Leonardo DiCaprio with his last two performance, Django Unchained and The Wolf of Wall Street, has been letting loose a bit, changing up from the style of his work which started in the previous decade, where his performances was often defined by extreme emotions. Though I suppose I have been more forgiving than some in regards to these roles, I do see where the criticism comes from as DiCaprio would often focus too intently on a single aspect of his character such as in J. Edgar where he focused on the character's emotional vulnerability, though there were times he'd find the needed variation such as in The Departed. Now The Revenant might seem like DiCaprio is going back to his old ways in the role of Hugh Glass in this film. After all Glass's wife is indeed dead just as was the case for DiCaprio's characters in Shutter Island and Inception, and there is another tragedy ready to befall him about a third of a way into this film. So it would seem time for DiCaprio to focus intensely on just the anguish of the man's life. Well, that's not quite the case, and that's not really the intent of this performance. This turn actually has much in common with his career best turn in The Wolf of Wall Street, though I must admit I have quite a bit of explaining to do on that point.
But before I get to all that let's just examine Hugh Glass as a character. He had an indigenous wife, with whom he had a son, and then she was killed which resulted in Glass killing man. After that he became a tracker for an ill fated hunting expedition along with his son. DiCaprio is good in providing an appropriate bond with his son in the few scenes we are given between them. In the first scene of the film DiCaprio offers the right warmth of a father giving words of comfort to his younger son. With his older son though DiCaprio changes this rather well by giving a colder edge to his relationship showing Glass as trying to keep his son in line, and out of danger. It is not as though the love has not vanished, but rather DiCaprio importantly suggests the sort of relationship that would develop given that Glass must protect his son, but also prepare him to survive. Now with that all out of the way, other than a pivotal event, that's about the sum of what we are given in terms of Glass's backstory. It is a minimalist character since even that history we are shown through images rather than through dialogue. Speaking of dialogue, Glass has very few lines throughout the film with the character being almost unable to speak for a good chunk of the story.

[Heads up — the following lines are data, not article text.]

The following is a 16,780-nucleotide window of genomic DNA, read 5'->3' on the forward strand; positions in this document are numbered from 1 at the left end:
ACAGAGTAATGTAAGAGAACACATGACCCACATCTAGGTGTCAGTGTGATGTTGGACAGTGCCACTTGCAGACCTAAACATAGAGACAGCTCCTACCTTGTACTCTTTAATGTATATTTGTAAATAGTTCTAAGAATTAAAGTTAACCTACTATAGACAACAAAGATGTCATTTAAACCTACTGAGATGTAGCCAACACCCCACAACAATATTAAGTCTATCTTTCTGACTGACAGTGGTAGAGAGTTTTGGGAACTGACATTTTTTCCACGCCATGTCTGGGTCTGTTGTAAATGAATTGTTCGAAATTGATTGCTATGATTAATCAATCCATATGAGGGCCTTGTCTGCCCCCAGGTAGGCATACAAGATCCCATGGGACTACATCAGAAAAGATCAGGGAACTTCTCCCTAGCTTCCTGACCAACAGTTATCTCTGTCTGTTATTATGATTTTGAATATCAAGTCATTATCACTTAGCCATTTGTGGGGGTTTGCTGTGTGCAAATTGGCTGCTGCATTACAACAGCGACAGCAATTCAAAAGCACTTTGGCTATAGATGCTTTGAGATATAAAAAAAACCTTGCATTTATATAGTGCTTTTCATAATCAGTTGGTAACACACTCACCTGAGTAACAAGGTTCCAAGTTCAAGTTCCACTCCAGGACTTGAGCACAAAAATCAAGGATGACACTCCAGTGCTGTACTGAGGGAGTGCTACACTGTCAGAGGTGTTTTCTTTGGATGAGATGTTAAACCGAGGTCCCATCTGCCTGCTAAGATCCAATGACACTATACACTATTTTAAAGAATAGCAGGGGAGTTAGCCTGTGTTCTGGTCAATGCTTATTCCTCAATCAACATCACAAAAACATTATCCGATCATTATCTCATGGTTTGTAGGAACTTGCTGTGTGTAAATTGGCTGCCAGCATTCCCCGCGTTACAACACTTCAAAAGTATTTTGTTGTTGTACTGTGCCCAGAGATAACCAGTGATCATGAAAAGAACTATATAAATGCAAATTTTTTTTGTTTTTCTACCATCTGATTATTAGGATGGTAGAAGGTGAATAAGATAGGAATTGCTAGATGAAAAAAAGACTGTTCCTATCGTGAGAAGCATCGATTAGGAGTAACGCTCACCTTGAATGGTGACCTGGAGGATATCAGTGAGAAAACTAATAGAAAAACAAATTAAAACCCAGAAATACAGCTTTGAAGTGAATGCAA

What is probably the most obviously impressive element of DiCaprio's performance comes in as Glass, scouting ahead for the party, accidentally comes afoul of a bear and is severely mauled. It needs to be said that DiCaprio is terrific in the scene as every moment of the attack feels real through his performance with every scream of agony being keenly felt throughout the ordeal. This goes for every instance in DiCaprio's work in terms of the depiction of the physical pain that Glass goes through. DiCaprio makes your skin crawl as every cut, every festering wound, even every measure to reduce the pain is realized in vivid detail by him. DiCaprio does not limit any facet of this portraying even Glass's haggard breaths from the damage to his lungs, and throat as well, through his course whimper that barely escape his mouth just after the bear attack. DiCaprio portrays this incredibly well as he only gradually even gives Glass his voice back, as even at the end of the film since his throat is still far from full recovery. DiCaprio is uncompromising in the realization of Glass's terrible state which is essential to the film, as in DiCaprio's performance one can see what Glass must endure in his attempt to survive his long journey. The weight of this is on DiCaprio's shoulders and he does not falter in this regard in the slightest.